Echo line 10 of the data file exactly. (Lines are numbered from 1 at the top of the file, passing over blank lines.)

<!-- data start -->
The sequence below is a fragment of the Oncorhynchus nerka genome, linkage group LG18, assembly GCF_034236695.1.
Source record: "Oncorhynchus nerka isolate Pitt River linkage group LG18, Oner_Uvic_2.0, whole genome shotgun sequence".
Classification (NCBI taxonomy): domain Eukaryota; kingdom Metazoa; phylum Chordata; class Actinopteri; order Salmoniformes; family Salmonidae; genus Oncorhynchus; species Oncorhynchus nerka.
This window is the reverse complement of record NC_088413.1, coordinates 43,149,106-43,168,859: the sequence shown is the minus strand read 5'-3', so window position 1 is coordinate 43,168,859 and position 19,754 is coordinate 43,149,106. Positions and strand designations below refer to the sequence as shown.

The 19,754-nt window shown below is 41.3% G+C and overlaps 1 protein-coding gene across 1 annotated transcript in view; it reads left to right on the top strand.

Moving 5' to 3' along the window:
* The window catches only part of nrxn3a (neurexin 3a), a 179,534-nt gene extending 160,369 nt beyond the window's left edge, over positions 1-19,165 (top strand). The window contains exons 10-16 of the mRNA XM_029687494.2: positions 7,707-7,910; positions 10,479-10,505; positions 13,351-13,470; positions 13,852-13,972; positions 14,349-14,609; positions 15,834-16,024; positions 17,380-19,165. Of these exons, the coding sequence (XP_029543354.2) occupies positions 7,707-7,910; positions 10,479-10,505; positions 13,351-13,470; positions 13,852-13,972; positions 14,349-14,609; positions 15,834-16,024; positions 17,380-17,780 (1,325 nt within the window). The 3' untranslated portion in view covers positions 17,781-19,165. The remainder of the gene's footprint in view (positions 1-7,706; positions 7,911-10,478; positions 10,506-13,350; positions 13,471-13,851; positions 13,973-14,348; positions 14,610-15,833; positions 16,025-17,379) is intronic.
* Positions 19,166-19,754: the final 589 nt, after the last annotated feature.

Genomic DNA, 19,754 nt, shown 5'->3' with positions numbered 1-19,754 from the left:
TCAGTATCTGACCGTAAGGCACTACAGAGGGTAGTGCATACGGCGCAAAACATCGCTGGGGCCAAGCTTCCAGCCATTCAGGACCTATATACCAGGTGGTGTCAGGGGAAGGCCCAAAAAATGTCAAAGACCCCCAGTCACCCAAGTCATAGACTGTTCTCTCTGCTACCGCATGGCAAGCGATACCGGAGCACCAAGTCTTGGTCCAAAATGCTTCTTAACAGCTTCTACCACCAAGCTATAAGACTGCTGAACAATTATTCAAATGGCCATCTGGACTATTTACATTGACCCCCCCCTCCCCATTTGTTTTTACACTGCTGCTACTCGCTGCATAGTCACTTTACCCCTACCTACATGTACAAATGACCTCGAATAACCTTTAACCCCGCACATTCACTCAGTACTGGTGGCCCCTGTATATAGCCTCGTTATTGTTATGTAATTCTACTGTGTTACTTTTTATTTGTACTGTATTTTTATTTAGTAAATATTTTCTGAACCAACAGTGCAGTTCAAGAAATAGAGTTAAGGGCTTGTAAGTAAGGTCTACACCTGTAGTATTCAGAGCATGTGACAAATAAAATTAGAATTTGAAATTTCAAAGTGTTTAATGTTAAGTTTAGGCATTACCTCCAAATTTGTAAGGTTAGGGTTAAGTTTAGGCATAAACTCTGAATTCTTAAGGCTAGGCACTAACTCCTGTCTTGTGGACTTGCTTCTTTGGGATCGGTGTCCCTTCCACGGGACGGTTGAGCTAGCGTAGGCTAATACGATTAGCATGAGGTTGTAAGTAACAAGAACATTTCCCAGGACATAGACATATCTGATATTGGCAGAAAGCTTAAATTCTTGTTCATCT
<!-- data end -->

TCAGTATCTGACCGTAAGGCACTACAGAGGGTAGTGCATACGGCGCAAAACATCGCTGGGGCCAAGCTTCCAGCCATTCAGGACCTATATACCAGGTGGTGTCAGGGGAAGGCCCAAAAAATGTCAAAGACCCCCAGTCACCCAAGTCATAGACTGTTCTCTCTGCTACCGCATGGCAAGCGATACCGGAGCACCAAGTCTTGGTCCAAAATGCTTCTTAACAGCTTCTACCACCAAGCTATAAGACTGCTGAACAATTATTCAAATGGCCATCTGGACTATTTACATTGACCCCCCCCTCCCCATTTGTTTTTACACTGCTGCTACTCGCTGCATAGTCACTTTACCCCTACCTACATGTACAAATGACCTCGAATAACCTTTAACCCCGCACATTCACTCAGTACTGGTGGCCCCTGTATATAGCCTCGTTATTGTTATGTAATTCTACTGTGTTACTTTTTATTTGTACTGTATTTTTATTTAGTAAATATTTTCTGAACCAACAGTGCAGTTCAAGAAATAGAGTTAAGGGCTTGTAAGTAAGGTCTACACCTGTAGTATTCAGAGCATGTGACAAATAAAATTAGAATTTGAAATTTCAAAGTGTTTAATGTTAAGTTTAGGCATTACCTCCAAATTTGTAAGGTTAGGGTTAAGTTTAGGCATAAACTCTGAATTCTTAAGGCTAGGCACTAACTCCTGTCTTGTGGACTTGCTTCTTTGGGATCGGTGTCCCTTCCACGGGACGGTTGAGCTAGCGTAGGCTAATACGATTAGCATGAGGTTGTAAGTAACAAGAACATTTCCCAGGACATAGACATATCTGATATTGGCAGAAAGCTTAAATTCTTGTTCATCT